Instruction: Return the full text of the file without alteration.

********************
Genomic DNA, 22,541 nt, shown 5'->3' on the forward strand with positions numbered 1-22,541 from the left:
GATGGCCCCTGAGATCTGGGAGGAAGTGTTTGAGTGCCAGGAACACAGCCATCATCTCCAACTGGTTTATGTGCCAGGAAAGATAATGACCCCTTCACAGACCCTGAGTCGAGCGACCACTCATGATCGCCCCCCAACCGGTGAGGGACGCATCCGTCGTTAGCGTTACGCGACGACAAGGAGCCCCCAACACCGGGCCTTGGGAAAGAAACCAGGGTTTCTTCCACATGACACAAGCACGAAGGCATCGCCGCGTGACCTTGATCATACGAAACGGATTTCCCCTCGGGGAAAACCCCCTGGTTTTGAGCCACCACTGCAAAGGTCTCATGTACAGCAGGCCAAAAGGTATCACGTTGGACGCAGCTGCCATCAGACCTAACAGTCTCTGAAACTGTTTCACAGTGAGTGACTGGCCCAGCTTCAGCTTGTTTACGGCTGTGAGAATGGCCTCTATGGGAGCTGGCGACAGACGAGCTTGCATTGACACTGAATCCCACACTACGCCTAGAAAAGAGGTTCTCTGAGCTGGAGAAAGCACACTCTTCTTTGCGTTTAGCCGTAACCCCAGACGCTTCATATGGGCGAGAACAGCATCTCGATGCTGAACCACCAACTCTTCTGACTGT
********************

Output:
Genomic DNA, 22,541 nt, shown 5'->3' on the forward strand with positions numbered 1-22,541 from the left:
GATGGCCCCTGAGATCTGGGAGGAAGTGTTTGAGTGCCAGGAACACAGCCATCATCTCCAACTGGTTTATGTGCCAGGAAAGATAATGACCCCTTCACAGACCCTGAGTCGAGCGACCACTCATGATCGCCCCCCAACCGGTGAGGGACGCATCCGTCGTTAGCGTTACGCGACGACAAGGAGCCCCCAACACCGGGCCTTGGGAAAGAAACCAGGGTTTCTTCCACATGACACAAGCACGAAGGCATCGCCGCGTGACCTTGATCATACGAAACGGATTTCCCCTCGGGGAAAACCCCCTGGTTTTGAGCCACCACTGCAAAGGTCTCATGTACAGCAGGCCAAAAGGTATCACGTTGGACGCAGCTGCCATCAGACCTAACAGTCTCTGAAACTGTTTCACAGTGAGTGACTGGCCCAGCTTCAGCTTGTTTACGGCTGTGAGAATGGCCTCTATGGGAGCTGGCGACAGACGAGCTTGCATTGACACTGAATCCCACACTACGCCTAGAAAAGAGGTTCTCTGAGCTGGAGAAAGCACACTCTTCTTTGCGTTTAGCCGTAACCCCAGACGCTTCATATGGGCGAGAACAGCATCTCGATGCTGAACCACCAACTCTTCTGACTGT